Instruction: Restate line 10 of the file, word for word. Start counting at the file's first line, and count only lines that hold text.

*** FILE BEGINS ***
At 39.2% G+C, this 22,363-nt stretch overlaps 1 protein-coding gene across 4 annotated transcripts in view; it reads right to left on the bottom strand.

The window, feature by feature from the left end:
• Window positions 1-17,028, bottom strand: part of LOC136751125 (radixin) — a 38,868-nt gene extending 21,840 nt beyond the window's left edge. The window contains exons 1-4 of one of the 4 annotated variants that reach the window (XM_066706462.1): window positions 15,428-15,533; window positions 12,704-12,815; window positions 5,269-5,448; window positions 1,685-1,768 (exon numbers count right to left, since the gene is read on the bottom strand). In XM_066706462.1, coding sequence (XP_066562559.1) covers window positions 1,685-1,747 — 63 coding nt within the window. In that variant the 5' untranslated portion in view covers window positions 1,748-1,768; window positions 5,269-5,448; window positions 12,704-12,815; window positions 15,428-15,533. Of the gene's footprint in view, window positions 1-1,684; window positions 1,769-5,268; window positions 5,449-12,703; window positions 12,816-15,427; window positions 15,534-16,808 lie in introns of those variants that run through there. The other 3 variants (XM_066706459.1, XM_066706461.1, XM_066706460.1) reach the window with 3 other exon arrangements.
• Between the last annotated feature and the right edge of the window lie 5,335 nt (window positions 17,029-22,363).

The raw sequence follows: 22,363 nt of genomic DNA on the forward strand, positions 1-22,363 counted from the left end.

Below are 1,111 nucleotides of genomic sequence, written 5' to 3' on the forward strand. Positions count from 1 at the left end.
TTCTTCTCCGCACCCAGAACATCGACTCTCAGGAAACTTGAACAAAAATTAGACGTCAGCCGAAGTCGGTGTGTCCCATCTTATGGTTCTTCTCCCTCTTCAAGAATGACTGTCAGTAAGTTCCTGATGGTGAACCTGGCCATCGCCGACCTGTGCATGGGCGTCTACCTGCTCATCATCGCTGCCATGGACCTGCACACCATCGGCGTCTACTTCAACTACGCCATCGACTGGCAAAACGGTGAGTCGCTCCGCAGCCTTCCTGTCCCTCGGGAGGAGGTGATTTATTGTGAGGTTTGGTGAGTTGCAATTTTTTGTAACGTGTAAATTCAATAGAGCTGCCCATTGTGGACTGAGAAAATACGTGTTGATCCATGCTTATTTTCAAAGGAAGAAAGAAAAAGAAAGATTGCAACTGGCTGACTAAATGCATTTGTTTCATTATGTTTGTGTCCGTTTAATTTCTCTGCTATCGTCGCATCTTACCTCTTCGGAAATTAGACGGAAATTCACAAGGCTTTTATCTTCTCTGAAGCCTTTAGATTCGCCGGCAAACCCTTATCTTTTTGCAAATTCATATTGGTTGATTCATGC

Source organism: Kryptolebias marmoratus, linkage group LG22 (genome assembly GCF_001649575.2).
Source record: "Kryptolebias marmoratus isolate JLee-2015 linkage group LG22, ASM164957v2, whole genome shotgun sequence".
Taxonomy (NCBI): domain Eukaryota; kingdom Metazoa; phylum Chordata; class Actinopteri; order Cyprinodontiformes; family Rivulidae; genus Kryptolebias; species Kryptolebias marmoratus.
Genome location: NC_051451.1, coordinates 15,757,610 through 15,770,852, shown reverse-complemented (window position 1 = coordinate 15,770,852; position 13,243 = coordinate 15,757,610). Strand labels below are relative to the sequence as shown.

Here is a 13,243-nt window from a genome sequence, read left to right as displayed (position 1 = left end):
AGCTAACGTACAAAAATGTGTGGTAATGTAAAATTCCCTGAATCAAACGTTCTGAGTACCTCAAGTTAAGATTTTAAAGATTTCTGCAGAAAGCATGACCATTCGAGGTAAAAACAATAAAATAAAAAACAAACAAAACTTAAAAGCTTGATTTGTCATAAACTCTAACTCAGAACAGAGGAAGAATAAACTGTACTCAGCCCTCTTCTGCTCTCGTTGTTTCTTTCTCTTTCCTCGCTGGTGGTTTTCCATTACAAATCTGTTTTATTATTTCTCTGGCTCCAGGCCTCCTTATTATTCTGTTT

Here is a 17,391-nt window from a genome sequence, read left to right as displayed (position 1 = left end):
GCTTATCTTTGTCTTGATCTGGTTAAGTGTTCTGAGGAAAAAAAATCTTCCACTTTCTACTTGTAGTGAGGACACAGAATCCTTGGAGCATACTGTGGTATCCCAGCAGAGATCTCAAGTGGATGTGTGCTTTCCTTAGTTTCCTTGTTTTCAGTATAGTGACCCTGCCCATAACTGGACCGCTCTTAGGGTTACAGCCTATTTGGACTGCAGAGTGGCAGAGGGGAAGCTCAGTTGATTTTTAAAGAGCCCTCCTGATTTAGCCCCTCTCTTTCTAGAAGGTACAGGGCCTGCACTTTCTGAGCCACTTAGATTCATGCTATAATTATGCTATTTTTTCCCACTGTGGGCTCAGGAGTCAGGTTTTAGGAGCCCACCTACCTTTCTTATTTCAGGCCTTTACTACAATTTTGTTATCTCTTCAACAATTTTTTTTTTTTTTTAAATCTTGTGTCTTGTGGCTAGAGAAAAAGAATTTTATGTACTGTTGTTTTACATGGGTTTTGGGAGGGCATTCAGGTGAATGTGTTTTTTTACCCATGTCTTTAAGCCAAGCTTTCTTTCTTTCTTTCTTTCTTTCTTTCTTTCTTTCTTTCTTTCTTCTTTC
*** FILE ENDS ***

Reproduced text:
Taxonomy (NCBI): domain Eukaryota; kingdom Metazoa; phylum Chordata; class Actinopteri; order Cyprinodontiformes; family Rivulidae; genus Kryptolebias; species Kryptolebias marmoratus.